Psych quiz 6

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Psych quiz 6
2014-11-11 16:37:12
social psych

love, attraction, aggression
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  1. Need to Belong
    motivation to bond with others in relationships that provide ongoing positive  interactions
  2. Proximity
    geographical nearness. powerfully predicts liking
  3. mere-exposure effect
    tendency for novel stimuli to be liked more or rated more positively after the rater has been repeatedly exposed to them
  4. matching phenomenon
    tendency for men and women to choose as partners those who are a good match in attractiveness and other traits
  5. physical attractiveness stereotype
    presumption that physically attractive people possesses other socially desirable traits as well: What is beautiful is good
  6. complementarity
    popularly supposed tendency in a relationship between two people, for each to complete what is missing in the other
  7. ingratiation
    use of strategies such as flattery by which people seek to gain another's favor
  8. reward theory of attraction
    we like those whose behavior is rewarding to us or whom we associate with rewarding events
  9. passionate love
    states of intense longing for union with another. passionate lovers are absorbed in each other, feel ecstatic at attaining their partners love and are disconsolate on losing it
  10. two factor theory of emotion
    arousal X its label=emotion
  11. secure attachment
    attachments rooted in trust and marked by intimacy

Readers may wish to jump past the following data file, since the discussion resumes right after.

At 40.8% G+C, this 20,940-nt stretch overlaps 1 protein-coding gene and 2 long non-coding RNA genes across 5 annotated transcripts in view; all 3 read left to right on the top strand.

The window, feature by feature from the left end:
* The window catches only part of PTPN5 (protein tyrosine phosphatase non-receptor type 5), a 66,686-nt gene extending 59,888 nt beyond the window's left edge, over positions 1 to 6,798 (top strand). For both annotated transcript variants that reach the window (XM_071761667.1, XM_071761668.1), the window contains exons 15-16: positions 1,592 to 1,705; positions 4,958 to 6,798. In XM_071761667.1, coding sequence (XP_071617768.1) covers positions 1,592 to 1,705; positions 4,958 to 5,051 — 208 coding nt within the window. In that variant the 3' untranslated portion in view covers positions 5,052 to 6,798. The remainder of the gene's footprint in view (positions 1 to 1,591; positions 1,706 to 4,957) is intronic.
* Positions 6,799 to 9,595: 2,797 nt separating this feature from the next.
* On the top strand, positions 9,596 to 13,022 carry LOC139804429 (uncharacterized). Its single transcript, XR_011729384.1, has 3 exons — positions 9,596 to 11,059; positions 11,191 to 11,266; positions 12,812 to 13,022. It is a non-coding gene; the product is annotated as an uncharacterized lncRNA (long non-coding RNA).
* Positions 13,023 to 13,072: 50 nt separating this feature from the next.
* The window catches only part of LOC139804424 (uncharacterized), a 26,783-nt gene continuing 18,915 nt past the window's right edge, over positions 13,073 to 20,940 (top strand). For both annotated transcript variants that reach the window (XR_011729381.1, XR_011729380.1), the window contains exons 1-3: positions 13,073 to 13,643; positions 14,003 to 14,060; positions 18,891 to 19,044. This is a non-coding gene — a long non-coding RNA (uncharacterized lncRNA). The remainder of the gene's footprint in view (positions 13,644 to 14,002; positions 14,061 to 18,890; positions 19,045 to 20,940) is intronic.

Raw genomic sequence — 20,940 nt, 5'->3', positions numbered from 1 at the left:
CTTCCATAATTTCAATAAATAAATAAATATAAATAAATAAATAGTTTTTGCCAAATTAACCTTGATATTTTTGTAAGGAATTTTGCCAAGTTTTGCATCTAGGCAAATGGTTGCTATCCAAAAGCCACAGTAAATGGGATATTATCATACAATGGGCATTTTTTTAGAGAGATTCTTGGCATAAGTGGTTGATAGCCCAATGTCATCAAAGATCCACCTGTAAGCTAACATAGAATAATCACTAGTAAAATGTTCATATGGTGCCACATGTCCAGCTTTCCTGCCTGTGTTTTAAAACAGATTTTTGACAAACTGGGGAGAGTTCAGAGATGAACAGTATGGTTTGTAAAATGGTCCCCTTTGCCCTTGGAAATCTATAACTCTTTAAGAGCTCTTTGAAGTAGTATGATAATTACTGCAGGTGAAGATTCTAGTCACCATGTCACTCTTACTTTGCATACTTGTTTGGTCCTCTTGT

12. avoidant attachment
    attachments marked by discomfort or resistance in being close to others
  13. insecure attachment
    attachments marked by anxiety or ambulance
  14. equity
    condition in which the outcome people receive from a relationship are proportional to what they contribute to it. they don't always need to be equal outcomes
  15. self disclosure
    revealing intimate aspects of oneself to others
  16. disclosure reciprocity
    tendency for one persons intimacy of self disclosure to match that of a conversational partner
  17. Attraction
    Interpersonal attraction: desire to approach another individual

    • People have many theories: birds of a feather flock together or opposites attract
    • What really matters?
    • Situation
    • Characteristics of others
    • Interaction between situation and characteristics
  18. Proximity
    • Physical closeness is a critical factor in who we like
    • In a dorm, friends tend to live
    • close together. People who live far apart are less likely to become friends

    • People who live close to the
    • stairwell had more friends than people who lived in the middle of the building

    • Even with modern communication,
    • most interactions occur with people in our immediate proximity